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Tableau: Top 10 Trends for BI in 2015

Ellie Fields, Vice President, Product Marketing, Tableau Software | Dec. 8, 2014
Predictions for last year included data moving from specialists to the everyman, the mainstreaming of cloud business intelligence, and the rise of NoSQL. What will be trending in 2015?

Predictions for 2014 included data moving from specialists to the everyman, the mainstreaming of cloud business intelligence, and the rise of NoSQL.

What will be trending in 2015? Read on for our top 10 predictions for the BI market in 2015.

1. Self-service analytics spawns new data governance practices.
Just as the business intelligence landscape has transformed from static reporting to interactive, self-service data, so too must governance transform. Simple approaches like locking down all enterprise data won't work any longer—nor will the approach of doing away with any process at all. Organisations will begin to investigate what governance means in a world of self-service analytics. New processes and best practices will emerge to keep data secure while letting business people get answers from that data.

2. Marketers and sellers turn social intelligence into smarter strategies.
In 2014 we saw organisations begin to analyse social data in earnest. In 2015, the leading edge will start to take advantage of their capabilities. Tracking conversations at scale via social will let companies find out when a topic is starting to trend and what their customers are talking about. Social analytics will open the door to responsive product optimisation. And as a result, the social advantage of the leaders will make their competitors feel that these companies have an eerie ability to see into the future.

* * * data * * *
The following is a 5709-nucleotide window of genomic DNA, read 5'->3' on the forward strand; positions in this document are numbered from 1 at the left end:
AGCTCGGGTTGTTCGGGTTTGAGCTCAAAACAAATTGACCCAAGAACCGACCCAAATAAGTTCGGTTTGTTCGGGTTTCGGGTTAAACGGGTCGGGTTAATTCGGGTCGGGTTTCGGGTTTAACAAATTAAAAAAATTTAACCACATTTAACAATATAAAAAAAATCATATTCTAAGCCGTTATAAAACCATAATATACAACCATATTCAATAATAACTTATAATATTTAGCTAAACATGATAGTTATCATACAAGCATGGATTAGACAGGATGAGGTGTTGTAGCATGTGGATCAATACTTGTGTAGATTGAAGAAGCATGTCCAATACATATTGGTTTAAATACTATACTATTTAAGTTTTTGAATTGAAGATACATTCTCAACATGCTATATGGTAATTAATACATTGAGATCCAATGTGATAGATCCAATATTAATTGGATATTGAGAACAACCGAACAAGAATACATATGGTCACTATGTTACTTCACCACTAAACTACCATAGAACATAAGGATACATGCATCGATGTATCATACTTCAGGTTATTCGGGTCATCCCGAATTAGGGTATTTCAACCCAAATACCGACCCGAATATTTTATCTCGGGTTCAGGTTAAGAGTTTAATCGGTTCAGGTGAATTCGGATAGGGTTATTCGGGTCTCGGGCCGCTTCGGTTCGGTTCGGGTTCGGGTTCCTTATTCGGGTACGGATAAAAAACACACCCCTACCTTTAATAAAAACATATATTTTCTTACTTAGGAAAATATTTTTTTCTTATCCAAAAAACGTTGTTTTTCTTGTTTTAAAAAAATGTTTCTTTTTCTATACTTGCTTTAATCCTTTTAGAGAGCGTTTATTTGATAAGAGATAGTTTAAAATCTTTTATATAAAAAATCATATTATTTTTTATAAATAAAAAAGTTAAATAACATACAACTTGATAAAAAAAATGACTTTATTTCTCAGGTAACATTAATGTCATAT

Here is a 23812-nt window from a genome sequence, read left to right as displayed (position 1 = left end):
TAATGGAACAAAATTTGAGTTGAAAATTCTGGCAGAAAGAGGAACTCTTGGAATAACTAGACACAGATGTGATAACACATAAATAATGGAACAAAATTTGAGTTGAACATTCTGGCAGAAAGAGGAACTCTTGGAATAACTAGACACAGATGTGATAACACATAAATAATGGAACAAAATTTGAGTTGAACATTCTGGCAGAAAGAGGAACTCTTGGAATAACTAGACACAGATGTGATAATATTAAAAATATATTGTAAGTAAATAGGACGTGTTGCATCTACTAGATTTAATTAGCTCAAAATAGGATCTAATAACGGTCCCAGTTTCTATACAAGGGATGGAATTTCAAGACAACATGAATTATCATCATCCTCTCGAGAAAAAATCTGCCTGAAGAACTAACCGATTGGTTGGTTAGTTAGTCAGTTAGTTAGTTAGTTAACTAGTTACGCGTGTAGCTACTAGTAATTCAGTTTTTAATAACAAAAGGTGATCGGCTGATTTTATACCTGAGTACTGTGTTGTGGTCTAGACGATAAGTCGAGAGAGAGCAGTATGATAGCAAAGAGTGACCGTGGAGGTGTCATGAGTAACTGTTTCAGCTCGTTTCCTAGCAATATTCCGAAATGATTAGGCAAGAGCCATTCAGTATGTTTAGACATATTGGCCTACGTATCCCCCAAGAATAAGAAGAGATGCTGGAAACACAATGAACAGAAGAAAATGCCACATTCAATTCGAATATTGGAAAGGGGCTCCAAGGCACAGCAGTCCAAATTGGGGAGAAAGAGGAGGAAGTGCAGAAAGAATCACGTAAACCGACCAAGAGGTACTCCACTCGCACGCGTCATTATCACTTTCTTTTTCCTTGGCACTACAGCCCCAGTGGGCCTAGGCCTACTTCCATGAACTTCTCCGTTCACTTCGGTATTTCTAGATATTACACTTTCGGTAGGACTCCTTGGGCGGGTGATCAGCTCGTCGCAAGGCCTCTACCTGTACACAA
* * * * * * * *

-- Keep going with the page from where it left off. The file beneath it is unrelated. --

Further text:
3. Analytic competencies emerge across the organisation.
Today's data analyst may be an operations manager, a supply chain executive or even a salesperson. New technologies that provide ease-of-use and browser-based analytics let people answer ad-hoc business questions. While there will still be data analysts and data scientists for the heavy lifting, sophisticated data analysis will trickle into day-to-day activities. Companies that recognise this as a strategic advantage will begin to support everyday analysts with data that's easy to get and tools and training to help them do what they're doing.

4. Software user communities will be differentiators.
The consumerisation of IT is no longer theoretical; it's a fact. People use products that they enjoy using, and analytics software is no different. They want to engage and learn with other users, inside and outside their company. Companies whose products inspire and empower are seeing their communities flourish. And prospective customers will also look to the health and happiness of product communities as important proof points in crowded marketplaces.

5. Analytics solutions must integrate with other tools in order to become the standard.
The last 10 years have seen a massive amount of innovation across the data space, resulting in mixed environments for everything from data storage to analytics to business applications. We won't see a return to the age of monolithic systems. However, organisations are losing patience with multiple logins and clunky processes to move and manage data. In 2015 we'll see more organisations adopting systems like single-sign on, and less room for applications that don't play well in a larger ecosystem. People will no longer accept manual integration and data quality efforts. Rapid integration leveraging simple interfaces is going to become the standard.


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